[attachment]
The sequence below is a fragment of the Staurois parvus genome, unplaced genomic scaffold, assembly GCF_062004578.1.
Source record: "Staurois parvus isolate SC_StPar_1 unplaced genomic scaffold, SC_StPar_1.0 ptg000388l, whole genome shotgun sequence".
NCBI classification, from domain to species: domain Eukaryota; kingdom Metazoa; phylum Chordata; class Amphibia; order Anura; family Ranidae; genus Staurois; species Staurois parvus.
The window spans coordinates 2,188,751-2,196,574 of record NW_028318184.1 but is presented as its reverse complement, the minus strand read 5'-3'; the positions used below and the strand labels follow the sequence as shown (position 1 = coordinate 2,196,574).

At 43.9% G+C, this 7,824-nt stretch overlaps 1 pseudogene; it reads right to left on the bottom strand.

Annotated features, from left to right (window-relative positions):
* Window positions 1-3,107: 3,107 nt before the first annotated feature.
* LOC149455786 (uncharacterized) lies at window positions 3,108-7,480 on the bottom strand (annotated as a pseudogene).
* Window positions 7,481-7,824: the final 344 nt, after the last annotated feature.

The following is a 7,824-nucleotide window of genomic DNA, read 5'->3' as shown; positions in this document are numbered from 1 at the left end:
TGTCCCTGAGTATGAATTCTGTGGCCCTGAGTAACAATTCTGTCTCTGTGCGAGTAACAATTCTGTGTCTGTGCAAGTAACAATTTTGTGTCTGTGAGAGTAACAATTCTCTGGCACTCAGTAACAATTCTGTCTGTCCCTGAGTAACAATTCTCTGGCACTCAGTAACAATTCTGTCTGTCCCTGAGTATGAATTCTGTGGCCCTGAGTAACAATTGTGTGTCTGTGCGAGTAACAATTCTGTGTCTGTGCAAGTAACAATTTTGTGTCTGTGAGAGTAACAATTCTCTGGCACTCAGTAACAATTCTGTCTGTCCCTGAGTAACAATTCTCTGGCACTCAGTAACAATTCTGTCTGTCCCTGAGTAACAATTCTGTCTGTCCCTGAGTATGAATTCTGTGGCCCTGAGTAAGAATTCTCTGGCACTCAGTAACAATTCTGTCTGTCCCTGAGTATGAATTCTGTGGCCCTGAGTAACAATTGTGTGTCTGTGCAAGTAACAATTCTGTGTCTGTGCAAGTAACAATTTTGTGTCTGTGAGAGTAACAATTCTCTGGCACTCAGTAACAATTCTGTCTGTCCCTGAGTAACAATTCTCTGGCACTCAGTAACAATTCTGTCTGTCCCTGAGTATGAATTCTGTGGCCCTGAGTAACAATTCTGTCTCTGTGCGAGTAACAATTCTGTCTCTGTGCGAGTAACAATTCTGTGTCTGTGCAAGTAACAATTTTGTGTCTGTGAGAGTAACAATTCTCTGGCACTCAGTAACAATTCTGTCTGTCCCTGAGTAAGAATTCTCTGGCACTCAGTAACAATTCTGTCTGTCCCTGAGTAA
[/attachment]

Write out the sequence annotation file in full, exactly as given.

The sequence below is a fragment of the Staurois parvus genome, unplaced genomic scaffold, assembly GCF_062004578.1.
Source record: "Staurois parvus isolate SC_StPar_1 unplaced genomic scaffold, SC_StPar_1.0 ptg000388l, whole genome shotgun sequence".
NCBI classification, from domain to species: domain Eukaryota; kingdom Metazoa; phylum Chordata; class Amphibia; order Anura; family Ranidae; genus Staurois; species Staurois parvus.
The window spans coordinates 2,188,751-2,196,574 of record NW_028318184.1 but is presented as its reverse complement, the minus strand read 5'-3'; the positions used below and the strand labels follow the sequence as shown (position 1 = coordinate 2,196,574).

At 43.9% G+C, this 7,824-nt stretch overlaps 1 pseudogene; it reads right to left on the bottom strand.

Annotated features, from left to right (window-relative positions):
* Window positions 1-3,107: 3,107 nt before the first annotated feature.
* LOC149455786 (uncharacterized) lies at window positions 3,108-7,480 on the bottom strand (annotated as a pseudogene).
* Window positions 7,481-7,824: the final 344 nt, after the last annotated feature.

The following is a 7,824-nucleotide window of genomic DNA, read 5'->3' as shown; positions in this document are numbered from 1 at the left end:
TGTCCCTGAGTATGAATTCTGTGGCCCTGAGTAACAATTCTGTCTCTGTGCGAGTAACAATTCTGTGTCTGTGCAAGTAACAATTTTGTGTCTGTGAGAGTAACAATTCTCTGGCACTCAGTAACAATTCTGTCTGTCCCTGAGTAACAATTCTCTGGCACTCAGTAACAATTCTGTCTGTCCCTGAGTATGAATTCTGTGGCCCTGAGTAACAATTGTGTGTCTGTGCGAGTAACAATTCTGTGTCTGTGCAAGTAACAATTTTGTGTCTGTGAGAGTAACAATTCTCTGGCACTCAGTAACAATTCTGTCTGTCCCTGAGTAACAATTCTCTGGCACTCAGTAACAATTCTGTCTGTCCCTGAGTAACAATTCTGTCTGTCCCTGAGTATGAATTCTGTGGCCCTGAGTAAGAATTCTCTGGCACTCAGTAACAATTCTGTCTGTCCCTGAGTATGAATTCTGTGGCCCTGAGTAACAATTGTGTGTCTGTGCAAGTAACAATTCTGTGTCTGTGCAAGTAACAATTTTGTGTCTGTGAGAGTAACAATTCTCTGGCACTCAGTAACAATTCTGTCTGTCCCTGAGTAACAATTCTCTGGCACTCAGTAACAATTCTGTCTGTCCCTGAGTATGAATTCTGTGGCCCTGAGTAACAATTCTGTCTCTGTGCGAGTAACAATTCTGTCTCTGTGCGAGTAACAATTCTGTGTCTGTGCAAGTAACAATTTTGTGTCTGTGAGAGTAACAATTCTCTGGCACTCAGTAACAATTCTGTCTGTCCCTGAGTAAGAATTCTCTGGCACTCAGTAACAATTCTGTCTGTCCCTGAGTAA